EPA Finalizes Flawed Update to Financial Capability Assessment Guidance
Over objections from NACWA as well as numerous water sector and municipal organizations, EPA finalized its revised Financial Capability Assessment (FCA) Guidance on February 1. The pre-publication version of the document is available on EPA’s website, and NACWA issued a strong press release in response.
NACWA submitted detailed comments in April of 2022 on a draft of the document that effectively rewrote the carefully-crafted guidance that had been negotiated over the previous several years. Despite making minor changes in the version released this week, the final FCA Guidance is largely unchanged from the 2022 draft in terms of the major concerns NACWA identified.
Specifically, the final FCA Guidance:
Does not consider actual impacts on low-income households, opting instead to compare community level measures with national metrics. EPA has abandoned the Lowest Quintile Residential Indicator (LQRI) metric from the 2020 Proposed FCA Guidance that examined the costs of planned compliance measures on economically disadvantaged households.
Maintains the burdensome and costly new requirement for utilities to conduct a Financial Alternatives Analysis (FAA). EPA states that without the FAA it will be unable to “assess possible financial impacts and whether those impacts might outweigh the environmental impacts of extended noncompliance,” so the scheduling recommendations for communities that have not performed the FAA will be shorter than for those who have completed it.
Keeps, with only minor changes, the arbitrary scheduling boundaries from the 2022 draft, effectively locking in the prescribed benchmarks from the 1997 FCA Guidance despite the fact that several noteworthy Consent Decrees that are still straining permittees’ financial capabilities have been extended beyond those timeframes.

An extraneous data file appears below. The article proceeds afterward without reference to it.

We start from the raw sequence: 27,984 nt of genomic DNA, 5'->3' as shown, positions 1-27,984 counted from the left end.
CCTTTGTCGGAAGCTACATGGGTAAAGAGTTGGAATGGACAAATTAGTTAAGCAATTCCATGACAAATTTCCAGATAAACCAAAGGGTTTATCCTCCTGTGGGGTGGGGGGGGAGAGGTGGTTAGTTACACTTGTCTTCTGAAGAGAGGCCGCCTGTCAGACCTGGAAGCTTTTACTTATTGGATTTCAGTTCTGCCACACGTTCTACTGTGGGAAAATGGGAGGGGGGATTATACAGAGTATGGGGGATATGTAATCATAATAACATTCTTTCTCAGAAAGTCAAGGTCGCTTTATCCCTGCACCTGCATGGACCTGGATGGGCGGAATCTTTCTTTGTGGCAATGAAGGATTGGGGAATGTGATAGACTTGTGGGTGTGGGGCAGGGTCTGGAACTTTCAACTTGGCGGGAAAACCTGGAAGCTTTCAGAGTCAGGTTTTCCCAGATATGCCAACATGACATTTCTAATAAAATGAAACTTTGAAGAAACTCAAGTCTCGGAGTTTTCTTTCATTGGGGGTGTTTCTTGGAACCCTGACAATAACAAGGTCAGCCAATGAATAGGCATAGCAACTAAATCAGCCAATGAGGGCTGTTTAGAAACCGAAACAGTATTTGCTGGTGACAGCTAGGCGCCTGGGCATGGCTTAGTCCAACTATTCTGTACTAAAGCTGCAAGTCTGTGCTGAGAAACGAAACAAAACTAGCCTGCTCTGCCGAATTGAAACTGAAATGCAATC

Changes to how the final burden score is determined (removing an ‘adjustment’ step based on whether the utility had conducted an FAA) and the addition of scheduling benchmarks that consider whether the FAA has been completed or not, are the most substantive changes in the final document. There is no meaningful effect of these changes, as the schedule benchmarks provided for communities that do not conduct the FAA are the same as they would have been under the 2022 proposal.
EPA has merely changed from a punitive approach (where scores are lowered if the FAA isn’t conducted) to an incentive approach (with more time seemingly available to those who do the FAA). But the amount of time a community can receive, across the spectrum of burden findings or completion status of the FAA, has not changed.
While the revised scheduling guidelines in the 2023 document seem to suggest that the FAA is not required, the entire guidance is structured to include the FAA as a component of any financial capability assessment. This is an additional element that was not part of the previous 1997 guidance and that will likely add significant time and expense for utilities.
One bright spot of the final guidance is the retention of Alternative 2, which allows for the use of financial and rate model analyses to conduct cash flow forecasting to better understand what revenues will be necessary to cover costs over the life of a program and look at the impacts rate increases will have on individual bills. This type of approach has been used successfully by utilities in negotiations over the last 25 years. Unfortunately, EPA saddles this more thoughtful approach to financial capability assessment with the requirement to conduct a FAA in order to access greater schedule flexibility.
NACWA will be discussing next steps on the FCA Guidance with its members and Board of Directors during the Winter Conference in Sonoma later this month. Members with questions on the FCA Guidance can contact Chris Hornback, NACWA’s Deputy CEO.